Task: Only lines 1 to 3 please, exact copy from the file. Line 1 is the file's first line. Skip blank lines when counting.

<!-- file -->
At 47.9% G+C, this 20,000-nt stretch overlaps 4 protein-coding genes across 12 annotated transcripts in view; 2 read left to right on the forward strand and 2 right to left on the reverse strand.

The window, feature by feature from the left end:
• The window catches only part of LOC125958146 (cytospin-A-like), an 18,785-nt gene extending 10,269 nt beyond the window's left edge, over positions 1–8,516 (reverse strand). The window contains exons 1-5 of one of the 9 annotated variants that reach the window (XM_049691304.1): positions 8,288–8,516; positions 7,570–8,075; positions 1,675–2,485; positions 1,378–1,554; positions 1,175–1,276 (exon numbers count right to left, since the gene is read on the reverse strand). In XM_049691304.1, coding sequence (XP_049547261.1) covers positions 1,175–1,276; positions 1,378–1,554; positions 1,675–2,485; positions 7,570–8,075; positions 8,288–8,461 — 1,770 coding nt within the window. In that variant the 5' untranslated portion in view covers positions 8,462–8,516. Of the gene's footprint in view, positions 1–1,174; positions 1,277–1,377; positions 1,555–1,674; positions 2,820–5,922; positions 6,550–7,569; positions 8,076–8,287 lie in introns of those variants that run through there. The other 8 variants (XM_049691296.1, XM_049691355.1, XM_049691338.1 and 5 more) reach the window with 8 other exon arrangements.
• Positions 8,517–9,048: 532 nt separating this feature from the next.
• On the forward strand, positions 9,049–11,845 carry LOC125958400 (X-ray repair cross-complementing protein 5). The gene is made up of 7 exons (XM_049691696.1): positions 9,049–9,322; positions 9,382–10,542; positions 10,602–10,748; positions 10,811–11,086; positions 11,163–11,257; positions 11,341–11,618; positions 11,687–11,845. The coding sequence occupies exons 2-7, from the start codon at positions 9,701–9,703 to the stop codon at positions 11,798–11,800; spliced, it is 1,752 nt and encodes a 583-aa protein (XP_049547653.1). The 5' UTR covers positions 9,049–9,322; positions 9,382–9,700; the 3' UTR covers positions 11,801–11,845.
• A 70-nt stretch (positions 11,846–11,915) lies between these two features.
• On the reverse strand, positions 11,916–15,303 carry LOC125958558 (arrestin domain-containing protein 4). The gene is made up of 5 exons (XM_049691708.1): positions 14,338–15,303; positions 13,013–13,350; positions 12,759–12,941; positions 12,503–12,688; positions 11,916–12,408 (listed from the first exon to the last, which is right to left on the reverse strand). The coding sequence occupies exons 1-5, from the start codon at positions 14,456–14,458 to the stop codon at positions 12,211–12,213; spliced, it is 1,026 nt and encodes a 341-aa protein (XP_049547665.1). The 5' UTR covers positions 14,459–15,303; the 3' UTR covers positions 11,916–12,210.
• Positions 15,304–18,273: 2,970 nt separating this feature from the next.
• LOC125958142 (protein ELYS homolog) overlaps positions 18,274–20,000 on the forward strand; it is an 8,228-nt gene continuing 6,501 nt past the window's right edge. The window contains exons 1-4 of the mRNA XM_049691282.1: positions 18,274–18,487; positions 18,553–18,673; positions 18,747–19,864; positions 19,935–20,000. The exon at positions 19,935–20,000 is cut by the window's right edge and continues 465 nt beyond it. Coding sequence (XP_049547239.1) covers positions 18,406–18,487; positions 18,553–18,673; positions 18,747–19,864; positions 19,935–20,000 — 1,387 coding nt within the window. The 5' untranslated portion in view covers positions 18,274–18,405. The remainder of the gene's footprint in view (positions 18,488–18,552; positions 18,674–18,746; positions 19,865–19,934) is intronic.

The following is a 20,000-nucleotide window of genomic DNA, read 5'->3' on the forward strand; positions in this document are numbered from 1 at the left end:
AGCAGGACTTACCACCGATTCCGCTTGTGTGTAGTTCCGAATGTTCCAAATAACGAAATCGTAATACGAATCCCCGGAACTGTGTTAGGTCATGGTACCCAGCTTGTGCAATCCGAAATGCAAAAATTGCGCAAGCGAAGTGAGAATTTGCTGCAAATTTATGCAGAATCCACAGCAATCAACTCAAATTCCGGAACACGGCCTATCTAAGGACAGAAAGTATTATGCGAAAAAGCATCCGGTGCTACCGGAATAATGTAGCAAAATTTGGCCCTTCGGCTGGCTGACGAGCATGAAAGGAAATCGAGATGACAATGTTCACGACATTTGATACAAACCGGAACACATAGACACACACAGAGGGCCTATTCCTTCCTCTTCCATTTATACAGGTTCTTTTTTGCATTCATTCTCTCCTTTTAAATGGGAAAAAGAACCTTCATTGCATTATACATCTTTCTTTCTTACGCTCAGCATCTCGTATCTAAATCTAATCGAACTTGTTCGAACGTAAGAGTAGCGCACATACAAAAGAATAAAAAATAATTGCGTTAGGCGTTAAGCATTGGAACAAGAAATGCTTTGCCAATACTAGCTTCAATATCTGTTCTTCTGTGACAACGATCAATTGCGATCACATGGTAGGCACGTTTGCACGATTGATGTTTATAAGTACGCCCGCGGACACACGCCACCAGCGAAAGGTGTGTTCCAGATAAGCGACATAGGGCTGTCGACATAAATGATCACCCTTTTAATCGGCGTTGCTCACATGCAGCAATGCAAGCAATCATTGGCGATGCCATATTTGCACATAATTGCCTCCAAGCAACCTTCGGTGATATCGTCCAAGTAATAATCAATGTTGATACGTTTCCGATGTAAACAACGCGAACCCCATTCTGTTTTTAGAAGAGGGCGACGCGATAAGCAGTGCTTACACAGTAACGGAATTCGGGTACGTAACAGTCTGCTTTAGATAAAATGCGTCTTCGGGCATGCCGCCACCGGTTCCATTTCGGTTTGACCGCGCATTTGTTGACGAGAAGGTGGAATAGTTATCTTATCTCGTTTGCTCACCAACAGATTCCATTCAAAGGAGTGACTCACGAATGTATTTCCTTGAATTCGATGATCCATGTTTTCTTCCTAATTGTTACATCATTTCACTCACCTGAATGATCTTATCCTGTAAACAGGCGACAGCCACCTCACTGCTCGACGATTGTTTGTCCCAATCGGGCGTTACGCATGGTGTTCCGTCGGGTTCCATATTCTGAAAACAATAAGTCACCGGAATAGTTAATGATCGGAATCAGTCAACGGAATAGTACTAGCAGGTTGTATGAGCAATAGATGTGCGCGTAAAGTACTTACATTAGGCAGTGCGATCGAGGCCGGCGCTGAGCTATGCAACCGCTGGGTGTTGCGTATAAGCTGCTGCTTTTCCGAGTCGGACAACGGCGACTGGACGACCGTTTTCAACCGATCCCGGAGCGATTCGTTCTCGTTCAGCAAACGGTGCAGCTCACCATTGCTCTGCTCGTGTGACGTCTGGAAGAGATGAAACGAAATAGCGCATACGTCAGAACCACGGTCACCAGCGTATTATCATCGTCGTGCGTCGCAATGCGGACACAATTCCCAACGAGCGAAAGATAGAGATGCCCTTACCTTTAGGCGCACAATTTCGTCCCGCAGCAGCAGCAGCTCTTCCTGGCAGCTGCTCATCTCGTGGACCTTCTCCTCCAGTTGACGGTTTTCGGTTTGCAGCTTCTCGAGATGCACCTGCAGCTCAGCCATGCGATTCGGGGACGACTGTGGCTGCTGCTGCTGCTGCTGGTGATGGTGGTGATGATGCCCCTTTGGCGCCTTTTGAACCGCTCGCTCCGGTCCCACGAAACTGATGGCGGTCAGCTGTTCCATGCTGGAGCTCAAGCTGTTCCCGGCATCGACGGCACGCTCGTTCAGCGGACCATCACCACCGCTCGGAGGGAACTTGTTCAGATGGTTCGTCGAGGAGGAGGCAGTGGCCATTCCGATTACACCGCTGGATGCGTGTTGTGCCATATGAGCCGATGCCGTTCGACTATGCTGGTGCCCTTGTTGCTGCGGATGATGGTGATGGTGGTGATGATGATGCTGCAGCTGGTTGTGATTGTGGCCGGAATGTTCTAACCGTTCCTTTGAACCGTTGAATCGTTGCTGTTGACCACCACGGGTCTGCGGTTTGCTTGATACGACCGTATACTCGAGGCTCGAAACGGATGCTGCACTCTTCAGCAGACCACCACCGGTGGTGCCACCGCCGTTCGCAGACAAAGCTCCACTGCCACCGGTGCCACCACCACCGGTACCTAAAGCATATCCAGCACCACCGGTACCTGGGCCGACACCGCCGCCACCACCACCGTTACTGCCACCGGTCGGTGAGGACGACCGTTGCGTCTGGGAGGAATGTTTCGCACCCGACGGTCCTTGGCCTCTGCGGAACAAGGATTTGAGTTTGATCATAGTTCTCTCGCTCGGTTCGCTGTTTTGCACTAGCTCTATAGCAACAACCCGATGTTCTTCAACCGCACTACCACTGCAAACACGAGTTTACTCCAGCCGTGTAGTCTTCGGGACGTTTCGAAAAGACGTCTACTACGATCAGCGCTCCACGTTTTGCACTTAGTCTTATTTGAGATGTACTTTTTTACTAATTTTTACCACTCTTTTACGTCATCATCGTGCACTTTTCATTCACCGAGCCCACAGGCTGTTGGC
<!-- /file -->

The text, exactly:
At 47.9% G+C, this 20,000-nt stretch overlaps 4 protein-coding genes across 12 annotated transcripts in view; 2 read left to right on the forward strand and 2 right to left on the reverse strand.

The window, feature by feature from the left end:
• The window catches only part of LOC125958146 (cytospin-A-like), an 18,785-nt gene extending 10,269 nt beyond the window's left edge, over positions 1–8,516 (reverse strand). The window contains exons 1-5 of one of the 9 annotated variants that reach the window (XM_049691304.1): positions 8,288–8,516; positions 7,570–8,075; positions 1,675–2,485; positions 1,378–1,554; positions 1,175–1,276 (exon numbers count right to left, since the gene is read on the reverse strand). In XM_049691304.1, coding sequence (XP_049547261.1) covers positions 1,175–1,276; positions 1,378–1,554; positions 1,675–2,485; positions 7,570–8,075; positions 8,288–8,461 — 1,770 coding nt within the window. In that variant the 5' untranslated portion in view covers positions 8,462–8,516. Of the gene's footprint in view, positions 1–1,174; positions 1,277–1,377; positions 1,555–1,674; positions 2,820–5,922; positions 6,550–7,569; positions 8,076–8,287 lie in introns of those variants that run through there. The other 8 variants (XM_049691296.1, XM_049691355.1, XM_049691338.1 and 5 more) reach the window with 8 other exon arrangements.